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When a deal is struck between a home buyer and seller to transact, and there is agreement between both parties for the buyer to take over possession of the property before formal closing, it is termed early occupancy.
There can be various reasons why such an arrangement is made between willing parties.
For example, the buyer might be incurring huge accommodation costs as his family is being housed in a hotel. Every day that he does not move out of these paid accommodation, the more expenses he is going to incur.
Another reason might be that the seller has already moved out of the home and it’s vacant. So he might be totally fine with an enthusiastic buyer to move in.
Maybe the buyer is a tenant who has exercised the lease option.
Whatever the case, both parties take on significant risks for early occupancy. Which is a reason why these agreements are uncommon.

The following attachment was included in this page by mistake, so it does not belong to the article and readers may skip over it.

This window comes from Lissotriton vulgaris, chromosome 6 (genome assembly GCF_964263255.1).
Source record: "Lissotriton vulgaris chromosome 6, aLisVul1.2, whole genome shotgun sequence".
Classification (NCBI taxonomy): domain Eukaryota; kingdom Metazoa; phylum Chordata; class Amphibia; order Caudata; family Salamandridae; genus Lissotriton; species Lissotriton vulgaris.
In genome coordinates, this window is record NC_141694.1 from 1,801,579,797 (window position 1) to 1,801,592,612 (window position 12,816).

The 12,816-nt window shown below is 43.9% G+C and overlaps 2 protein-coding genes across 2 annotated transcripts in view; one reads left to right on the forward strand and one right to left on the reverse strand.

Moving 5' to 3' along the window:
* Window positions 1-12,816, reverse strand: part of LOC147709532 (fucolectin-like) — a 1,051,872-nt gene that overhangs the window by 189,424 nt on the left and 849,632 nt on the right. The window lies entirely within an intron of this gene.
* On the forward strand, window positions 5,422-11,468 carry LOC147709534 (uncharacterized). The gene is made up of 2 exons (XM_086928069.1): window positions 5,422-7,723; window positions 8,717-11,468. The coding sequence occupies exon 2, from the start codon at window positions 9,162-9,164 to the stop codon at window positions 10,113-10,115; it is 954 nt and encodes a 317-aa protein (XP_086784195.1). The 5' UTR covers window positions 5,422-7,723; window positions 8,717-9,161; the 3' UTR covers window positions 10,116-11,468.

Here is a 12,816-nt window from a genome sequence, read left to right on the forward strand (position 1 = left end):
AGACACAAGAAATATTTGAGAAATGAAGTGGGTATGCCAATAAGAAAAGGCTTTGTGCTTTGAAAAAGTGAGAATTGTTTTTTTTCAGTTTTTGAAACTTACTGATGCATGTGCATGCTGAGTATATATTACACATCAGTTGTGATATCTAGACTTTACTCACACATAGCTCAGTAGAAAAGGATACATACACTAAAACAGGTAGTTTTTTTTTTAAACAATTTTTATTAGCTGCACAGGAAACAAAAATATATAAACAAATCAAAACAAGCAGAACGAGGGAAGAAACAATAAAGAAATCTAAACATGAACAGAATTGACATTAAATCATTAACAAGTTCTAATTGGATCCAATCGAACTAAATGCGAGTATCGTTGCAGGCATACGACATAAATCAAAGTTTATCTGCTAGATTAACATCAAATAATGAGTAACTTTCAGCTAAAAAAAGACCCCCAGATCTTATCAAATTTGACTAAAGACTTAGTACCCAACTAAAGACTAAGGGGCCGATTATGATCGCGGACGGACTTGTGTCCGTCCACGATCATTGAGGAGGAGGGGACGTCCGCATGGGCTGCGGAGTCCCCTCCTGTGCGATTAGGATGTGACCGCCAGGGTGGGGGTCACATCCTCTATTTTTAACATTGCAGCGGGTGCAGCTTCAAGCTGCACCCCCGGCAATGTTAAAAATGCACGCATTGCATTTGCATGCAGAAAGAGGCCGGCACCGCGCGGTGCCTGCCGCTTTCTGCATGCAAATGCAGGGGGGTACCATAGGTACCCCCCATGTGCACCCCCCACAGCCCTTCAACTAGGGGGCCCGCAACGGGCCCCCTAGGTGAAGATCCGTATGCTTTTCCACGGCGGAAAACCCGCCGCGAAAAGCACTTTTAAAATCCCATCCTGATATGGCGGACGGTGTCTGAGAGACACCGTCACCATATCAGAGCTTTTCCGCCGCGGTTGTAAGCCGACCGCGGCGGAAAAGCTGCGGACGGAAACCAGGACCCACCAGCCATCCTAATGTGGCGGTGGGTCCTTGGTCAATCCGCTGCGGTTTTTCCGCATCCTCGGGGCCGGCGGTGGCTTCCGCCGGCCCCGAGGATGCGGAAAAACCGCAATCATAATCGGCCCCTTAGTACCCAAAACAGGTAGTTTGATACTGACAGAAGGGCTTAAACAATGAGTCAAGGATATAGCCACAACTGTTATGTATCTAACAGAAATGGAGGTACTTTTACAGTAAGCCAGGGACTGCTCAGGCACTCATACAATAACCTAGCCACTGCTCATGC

For example, the seller might have applied great salesmanship to sell the house at a good price even though there were major problems with termites. After moving in early, the buyer realizes what a big problem it is and decides to call off the purchase.
Or in the event of a fire taking place, the seller will be assuming the risks of loss.
Everybody would be happy if no serious incidents occur during the period of early occupancy.
But when things that are serious enough happen, both parties would usually regret the decision for it.
Because of these reasons, while early occupancy is a big gesture of good will, seller often won’t entertain the thought of it even though the house might be vacant.